People are being reminded of the dangers of frozen water following reports of children walking on the ice at Kirk Hallam lake.

On Thursday December 15 Derbyshire Police received calls about children and young people playing on frozen lakes and ponds in the Erewash area. The recent tragic events in Solihull brought the dangers of frozen water into sharp focus, in a heart-breaking way.

Inspector Ed Browne, from Erewash Local Policing Unit, said: “As a father of two young children, I cannot begin to comprehend the pain of the families impacted by the tragic incident in Solihull. I therefore appeal directly to all parents, guardians, and young people to stay away from open water, especially frozen water."

In response to footage on local social media pages showing young people playing on ice, Inspector Browne said: “These may look like fun places to play but can become potentially lethal for those who venture onto the ice, as often the ice cannot support the weight of people or animals. The added hazards are the slippery banks, and the ice-cold temperature of the water should an incident occur, which can put anyone who tries to help at risk."

“I do not want a local family to be receiving news that a loved one has been injured or killed as a result of playing on ice, which is why I am repeating the appeal for every parent, guardian, and young person to stay away from frozen water and to have conversations about the very real risks of this behaviour."

Derbyshire Fire and Rescue Service have published further information on its website.

Every year children are at risk when they are tempted to play on the ice formed on open waters and adults find themselves at risk as they attempt to save them. Over 50% of ice related drowning involved an attempted rescue of another person or a dog.

Areas with frozen waters can be beautiful to look at but they are also extremely dangerous.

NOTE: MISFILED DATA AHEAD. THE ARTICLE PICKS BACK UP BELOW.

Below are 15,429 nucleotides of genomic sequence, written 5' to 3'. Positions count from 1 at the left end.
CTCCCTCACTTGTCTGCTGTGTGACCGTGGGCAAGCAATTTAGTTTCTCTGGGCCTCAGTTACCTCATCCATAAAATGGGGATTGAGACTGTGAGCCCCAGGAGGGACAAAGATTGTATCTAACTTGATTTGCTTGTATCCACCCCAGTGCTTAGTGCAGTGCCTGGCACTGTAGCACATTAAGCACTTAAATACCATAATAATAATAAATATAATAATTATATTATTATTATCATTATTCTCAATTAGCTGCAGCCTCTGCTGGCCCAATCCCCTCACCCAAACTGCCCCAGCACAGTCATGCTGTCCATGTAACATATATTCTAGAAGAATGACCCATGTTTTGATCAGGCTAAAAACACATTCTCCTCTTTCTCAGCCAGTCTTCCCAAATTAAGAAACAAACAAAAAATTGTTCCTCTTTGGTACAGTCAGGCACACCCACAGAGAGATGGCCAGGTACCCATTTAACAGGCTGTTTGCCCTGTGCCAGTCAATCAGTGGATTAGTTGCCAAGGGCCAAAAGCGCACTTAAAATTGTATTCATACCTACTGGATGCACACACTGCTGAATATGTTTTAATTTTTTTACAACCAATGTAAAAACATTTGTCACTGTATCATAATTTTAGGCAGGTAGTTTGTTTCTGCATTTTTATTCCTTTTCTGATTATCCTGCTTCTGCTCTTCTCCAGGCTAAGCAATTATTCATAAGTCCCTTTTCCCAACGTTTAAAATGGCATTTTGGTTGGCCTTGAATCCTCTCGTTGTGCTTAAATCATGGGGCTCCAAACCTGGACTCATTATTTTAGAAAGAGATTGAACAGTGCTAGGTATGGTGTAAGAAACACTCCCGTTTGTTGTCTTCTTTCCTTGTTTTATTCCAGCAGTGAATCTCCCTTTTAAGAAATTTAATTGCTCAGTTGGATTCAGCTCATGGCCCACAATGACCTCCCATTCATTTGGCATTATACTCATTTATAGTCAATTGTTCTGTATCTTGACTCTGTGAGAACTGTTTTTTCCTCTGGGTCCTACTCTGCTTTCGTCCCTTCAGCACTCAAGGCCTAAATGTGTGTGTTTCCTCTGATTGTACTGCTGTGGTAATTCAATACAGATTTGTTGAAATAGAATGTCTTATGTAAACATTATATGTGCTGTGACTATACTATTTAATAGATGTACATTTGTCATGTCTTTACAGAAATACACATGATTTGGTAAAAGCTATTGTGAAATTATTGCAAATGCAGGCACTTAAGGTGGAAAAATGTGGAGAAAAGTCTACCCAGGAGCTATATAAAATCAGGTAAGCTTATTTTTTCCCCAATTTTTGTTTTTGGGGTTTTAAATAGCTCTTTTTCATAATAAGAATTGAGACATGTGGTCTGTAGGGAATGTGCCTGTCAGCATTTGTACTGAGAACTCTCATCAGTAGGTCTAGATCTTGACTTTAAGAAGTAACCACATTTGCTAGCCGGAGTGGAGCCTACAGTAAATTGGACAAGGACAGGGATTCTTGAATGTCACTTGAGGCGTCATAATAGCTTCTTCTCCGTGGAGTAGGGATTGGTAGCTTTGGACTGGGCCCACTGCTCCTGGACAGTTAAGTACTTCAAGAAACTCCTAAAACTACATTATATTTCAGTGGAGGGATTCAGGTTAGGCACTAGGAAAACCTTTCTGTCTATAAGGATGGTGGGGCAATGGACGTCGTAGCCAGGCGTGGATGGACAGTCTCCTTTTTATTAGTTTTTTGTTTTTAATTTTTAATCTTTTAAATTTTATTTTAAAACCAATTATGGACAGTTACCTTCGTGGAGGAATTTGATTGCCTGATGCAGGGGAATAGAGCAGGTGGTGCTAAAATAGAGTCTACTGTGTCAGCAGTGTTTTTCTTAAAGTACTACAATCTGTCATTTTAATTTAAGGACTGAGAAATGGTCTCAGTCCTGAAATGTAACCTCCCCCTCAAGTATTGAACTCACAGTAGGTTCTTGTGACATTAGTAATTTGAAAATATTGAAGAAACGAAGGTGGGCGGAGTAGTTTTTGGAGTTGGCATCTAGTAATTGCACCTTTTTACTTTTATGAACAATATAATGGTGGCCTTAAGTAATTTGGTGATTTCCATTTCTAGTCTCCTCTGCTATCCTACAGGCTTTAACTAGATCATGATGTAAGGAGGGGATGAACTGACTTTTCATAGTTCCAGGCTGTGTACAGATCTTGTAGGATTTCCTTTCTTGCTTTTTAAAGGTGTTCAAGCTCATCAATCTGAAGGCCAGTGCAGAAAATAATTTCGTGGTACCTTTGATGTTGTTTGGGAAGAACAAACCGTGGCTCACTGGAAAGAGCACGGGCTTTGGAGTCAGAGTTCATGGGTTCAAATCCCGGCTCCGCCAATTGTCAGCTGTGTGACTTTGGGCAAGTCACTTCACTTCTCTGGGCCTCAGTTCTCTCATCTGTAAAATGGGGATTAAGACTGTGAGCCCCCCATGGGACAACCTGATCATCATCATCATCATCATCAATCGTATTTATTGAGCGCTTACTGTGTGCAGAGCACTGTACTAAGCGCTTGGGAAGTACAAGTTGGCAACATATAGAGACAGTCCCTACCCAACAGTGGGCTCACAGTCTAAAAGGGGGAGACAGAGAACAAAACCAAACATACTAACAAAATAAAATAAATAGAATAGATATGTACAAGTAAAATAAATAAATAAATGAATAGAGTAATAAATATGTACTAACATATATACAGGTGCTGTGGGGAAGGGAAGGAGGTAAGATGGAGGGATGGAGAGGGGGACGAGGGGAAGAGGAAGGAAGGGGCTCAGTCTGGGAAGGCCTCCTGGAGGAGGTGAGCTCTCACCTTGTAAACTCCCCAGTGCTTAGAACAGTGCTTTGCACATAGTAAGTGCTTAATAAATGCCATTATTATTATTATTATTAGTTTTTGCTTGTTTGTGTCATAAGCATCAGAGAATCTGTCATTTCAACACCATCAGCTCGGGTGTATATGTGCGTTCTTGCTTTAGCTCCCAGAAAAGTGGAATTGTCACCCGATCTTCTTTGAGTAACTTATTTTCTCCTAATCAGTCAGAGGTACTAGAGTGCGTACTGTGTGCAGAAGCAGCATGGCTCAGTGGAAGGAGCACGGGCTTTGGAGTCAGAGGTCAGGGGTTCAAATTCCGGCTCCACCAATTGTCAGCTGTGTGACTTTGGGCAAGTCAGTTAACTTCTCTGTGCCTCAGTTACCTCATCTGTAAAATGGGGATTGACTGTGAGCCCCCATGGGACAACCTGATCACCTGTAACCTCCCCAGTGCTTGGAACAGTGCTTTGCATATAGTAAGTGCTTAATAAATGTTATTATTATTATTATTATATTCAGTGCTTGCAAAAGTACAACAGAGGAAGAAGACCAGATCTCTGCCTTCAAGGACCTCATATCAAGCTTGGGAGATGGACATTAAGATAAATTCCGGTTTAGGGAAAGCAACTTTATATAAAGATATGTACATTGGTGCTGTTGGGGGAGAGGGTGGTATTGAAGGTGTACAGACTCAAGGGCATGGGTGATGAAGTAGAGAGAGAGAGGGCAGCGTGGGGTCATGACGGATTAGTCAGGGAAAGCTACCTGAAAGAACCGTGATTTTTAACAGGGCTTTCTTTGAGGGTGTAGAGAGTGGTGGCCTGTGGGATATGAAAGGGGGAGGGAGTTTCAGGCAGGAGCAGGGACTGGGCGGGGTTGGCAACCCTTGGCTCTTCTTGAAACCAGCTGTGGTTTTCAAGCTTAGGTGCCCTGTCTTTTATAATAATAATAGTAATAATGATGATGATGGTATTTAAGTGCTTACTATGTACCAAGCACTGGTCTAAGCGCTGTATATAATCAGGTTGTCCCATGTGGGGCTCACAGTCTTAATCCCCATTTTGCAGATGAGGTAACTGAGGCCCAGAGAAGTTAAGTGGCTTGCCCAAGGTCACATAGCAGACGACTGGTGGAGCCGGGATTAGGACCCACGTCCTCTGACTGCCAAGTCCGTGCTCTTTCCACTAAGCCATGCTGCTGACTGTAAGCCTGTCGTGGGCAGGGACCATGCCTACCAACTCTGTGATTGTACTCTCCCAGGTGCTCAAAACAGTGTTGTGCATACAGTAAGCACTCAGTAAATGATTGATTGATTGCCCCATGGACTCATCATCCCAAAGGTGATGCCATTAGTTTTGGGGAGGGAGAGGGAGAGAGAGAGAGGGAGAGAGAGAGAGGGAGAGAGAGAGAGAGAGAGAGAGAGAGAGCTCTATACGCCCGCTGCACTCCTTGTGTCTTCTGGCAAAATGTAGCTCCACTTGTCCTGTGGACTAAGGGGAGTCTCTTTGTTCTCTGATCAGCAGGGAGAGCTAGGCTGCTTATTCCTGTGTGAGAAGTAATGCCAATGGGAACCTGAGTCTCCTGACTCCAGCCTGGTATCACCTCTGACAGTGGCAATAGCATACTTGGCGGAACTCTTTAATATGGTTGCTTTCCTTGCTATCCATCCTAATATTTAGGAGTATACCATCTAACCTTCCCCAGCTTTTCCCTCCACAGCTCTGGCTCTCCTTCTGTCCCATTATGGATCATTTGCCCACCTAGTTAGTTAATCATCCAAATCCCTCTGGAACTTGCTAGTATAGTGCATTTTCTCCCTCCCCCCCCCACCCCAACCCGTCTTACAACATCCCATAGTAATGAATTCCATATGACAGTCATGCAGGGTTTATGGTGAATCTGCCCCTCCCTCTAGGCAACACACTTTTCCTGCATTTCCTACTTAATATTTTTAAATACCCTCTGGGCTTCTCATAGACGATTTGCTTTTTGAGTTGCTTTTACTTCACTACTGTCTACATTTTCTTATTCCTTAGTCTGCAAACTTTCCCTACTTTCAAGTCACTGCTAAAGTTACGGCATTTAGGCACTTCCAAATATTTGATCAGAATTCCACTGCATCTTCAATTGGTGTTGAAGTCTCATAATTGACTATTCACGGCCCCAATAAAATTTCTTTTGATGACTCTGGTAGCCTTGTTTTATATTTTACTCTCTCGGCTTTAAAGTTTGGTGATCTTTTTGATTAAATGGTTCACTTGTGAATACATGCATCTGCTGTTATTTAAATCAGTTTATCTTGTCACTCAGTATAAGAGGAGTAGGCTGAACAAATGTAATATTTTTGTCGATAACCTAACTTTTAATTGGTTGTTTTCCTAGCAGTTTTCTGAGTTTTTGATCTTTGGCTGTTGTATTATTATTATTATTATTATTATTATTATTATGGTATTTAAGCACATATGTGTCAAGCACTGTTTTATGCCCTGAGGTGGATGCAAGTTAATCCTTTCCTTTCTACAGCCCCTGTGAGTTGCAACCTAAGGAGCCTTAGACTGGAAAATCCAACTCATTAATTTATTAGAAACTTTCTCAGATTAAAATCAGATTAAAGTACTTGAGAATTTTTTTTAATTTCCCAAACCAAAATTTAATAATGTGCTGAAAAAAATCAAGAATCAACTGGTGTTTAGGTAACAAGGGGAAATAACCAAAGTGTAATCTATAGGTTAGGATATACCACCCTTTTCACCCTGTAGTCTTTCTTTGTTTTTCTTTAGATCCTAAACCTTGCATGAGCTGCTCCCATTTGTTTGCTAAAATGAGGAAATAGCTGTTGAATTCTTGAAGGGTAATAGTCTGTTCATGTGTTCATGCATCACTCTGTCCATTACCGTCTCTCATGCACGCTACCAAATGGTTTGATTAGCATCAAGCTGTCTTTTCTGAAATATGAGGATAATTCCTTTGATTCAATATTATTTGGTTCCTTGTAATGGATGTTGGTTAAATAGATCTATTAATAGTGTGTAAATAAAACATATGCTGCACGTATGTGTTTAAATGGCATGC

Here are some useful tips to help you enjoy these areas safely:

  • Never go on the ice under ANY circumstances. This includes attempting to rescue another person or animal who may have fallen through the ice.
  • Only use well lit areas: Try to take walks in the daylight but if you must walk in the evening, only use well lit areas and avoid anywhere with water.
  • Keep away from the edge of the water: Never go close to the edge or lean over to touch the ice. You may over balance or trip and fall in.
  • Always walk with an adult or a group of friends. Look out for each other and if someone does fall through the ice there will be others around to raise the alarm and get help.

What to do if you fall through the ice:

  • Keep calm and shout ‘help’.
  • Spread your arms across the surface of the ice in front of you.
  • Try to kick your legs and pull yourself out of the water and on to the ice.
  • Lie flat, spreading your weight across the surface and pull yourself to the bank. you may find it easier to roll.
  • If you cannot climb out, wait for help and keep as still as possible.
  • Keep your head above the water, press your arms by your side and keep your legs together

Once you are safe, it is important that you go to hospital immediately for a check up
What to do if you see someone fall through the ice:

  • Shout for ‘help’ and dial 999 or 112 if you can - do not walk on to the ice to attempt a rescue
  • Shout to the person to ‘keep still’ and offer reassurance.
  • If they are close enough, lie down to avoid overbalancing and falling onto the ice, and try to reach them with a tree branch clothing tied together or anything else which can extend your reach.
  • If you cannot reach them, slide something which floats across the ice, such as a plastic bottle or a football , so that they can hold on to it to stay afloat whilst help is on the way.
  • If they are too far away, wait for the emergency services and reassure the casualty from the safety of the bank.